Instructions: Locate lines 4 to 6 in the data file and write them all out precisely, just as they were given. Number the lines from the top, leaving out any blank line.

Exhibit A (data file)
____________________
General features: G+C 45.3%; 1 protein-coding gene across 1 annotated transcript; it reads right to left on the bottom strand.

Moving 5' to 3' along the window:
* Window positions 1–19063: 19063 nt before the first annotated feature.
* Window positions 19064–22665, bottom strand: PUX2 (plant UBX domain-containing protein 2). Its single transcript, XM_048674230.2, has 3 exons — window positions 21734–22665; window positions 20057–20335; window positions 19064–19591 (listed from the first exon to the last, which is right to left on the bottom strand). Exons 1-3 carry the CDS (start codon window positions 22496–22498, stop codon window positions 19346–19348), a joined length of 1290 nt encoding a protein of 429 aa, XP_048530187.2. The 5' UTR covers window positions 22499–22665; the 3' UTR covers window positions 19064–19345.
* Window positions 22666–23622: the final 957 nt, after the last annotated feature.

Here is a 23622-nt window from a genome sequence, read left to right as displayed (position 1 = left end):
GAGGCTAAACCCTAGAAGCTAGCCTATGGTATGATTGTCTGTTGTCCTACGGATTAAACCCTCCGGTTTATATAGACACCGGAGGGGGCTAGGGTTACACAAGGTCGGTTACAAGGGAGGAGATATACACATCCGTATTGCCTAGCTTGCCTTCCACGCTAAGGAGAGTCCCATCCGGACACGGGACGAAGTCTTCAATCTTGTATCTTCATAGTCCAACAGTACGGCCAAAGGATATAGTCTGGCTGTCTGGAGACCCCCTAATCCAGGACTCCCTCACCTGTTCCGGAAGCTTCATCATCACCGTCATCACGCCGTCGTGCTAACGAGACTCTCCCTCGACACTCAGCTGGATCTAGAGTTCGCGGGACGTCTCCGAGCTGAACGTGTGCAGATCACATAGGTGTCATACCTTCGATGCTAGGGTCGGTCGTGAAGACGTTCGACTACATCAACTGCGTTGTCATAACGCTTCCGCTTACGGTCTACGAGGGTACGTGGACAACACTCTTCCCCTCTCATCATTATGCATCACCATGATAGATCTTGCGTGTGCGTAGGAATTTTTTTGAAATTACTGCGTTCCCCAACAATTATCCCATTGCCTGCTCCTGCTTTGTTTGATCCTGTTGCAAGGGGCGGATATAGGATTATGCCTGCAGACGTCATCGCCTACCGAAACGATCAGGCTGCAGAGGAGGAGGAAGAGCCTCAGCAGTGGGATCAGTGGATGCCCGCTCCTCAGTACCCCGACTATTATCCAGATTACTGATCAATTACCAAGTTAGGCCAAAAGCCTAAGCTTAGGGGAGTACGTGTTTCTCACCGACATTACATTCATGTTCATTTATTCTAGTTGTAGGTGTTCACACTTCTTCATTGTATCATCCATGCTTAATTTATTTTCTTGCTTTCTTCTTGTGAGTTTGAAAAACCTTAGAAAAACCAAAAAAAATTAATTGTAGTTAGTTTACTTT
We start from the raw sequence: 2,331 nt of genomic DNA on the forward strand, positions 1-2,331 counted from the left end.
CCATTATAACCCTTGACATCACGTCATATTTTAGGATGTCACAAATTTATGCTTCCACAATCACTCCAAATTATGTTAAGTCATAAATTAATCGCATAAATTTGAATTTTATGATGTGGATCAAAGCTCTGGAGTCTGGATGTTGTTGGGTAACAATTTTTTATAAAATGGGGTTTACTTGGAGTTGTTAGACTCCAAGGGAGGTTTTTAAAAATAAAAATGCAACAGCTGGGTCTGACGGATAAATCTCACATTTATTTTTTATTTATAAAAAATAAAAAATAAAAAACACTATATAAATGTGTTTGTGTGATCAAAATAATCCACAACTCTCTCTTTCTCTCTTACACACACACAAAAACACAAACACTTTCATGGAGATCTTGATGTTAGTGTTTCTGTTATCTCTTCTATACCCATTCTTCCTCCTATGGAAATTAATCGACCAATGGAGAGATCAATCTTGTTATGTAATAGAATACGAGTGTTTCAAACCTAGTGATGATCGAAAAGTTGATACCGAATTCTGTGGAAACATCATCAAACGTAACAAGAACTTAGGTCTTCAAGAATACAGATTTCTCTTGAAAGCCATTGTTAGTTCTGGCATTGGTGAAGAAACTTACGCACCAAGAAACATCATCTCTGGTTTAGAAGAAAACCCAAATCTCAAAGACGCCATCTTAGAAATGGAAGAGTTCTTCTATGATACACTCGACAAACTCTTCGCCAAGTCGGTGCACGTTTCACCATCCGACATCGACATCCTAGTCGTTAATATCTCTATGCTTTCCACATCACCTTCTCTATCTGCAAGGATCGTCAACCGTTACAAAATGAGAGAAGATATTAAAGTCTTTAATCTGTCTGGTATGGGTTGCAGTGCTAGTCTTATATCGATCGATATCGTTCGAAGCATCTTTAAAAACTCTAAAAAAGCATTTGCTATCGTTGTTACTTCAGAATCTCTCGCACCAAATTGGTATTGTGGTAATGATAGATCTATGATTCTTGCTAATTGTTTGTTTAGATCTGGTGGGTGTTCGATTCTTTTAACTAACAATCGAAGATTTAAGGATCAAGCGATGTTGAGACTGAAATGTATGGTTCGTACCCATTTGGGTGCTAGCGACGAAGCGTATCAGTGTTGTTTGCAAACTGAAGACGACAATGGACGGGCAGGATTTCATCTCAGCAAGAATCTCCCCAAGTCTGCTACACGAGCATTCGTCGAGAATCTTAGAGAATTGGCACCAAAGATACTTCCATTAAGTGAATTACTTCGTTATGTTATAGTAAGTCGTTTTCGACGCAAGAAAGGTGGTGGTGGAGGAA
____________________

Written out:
* Window positions 19064–22665, bottom strand: PUX2 (plant UBX domain-containing protein 2). Its single transcript, XM_048674230.2, has 3 exons — window positions 21734–22665; window positions 20057–20335; window positions 19064–19591 (listed from the first exon to the last, which is right to left on the bottom strand). Exons 1-3 carry the CDS (start codon window positions 22496–22498, stop codon window positions 19346–19348), a joined length of 1290 nt encoding a protein of 429 aa, XP_048530187.2. The 5' UTR covers window positions 22499–22665; the 3' UTR covers window positions 19064–19345.
* Window positions 22666–23622: the final 957 nt, after the last annotated feature.

Here is a 23622-nt window from a genome sequence, read left to right as displayed (position 1 = left end):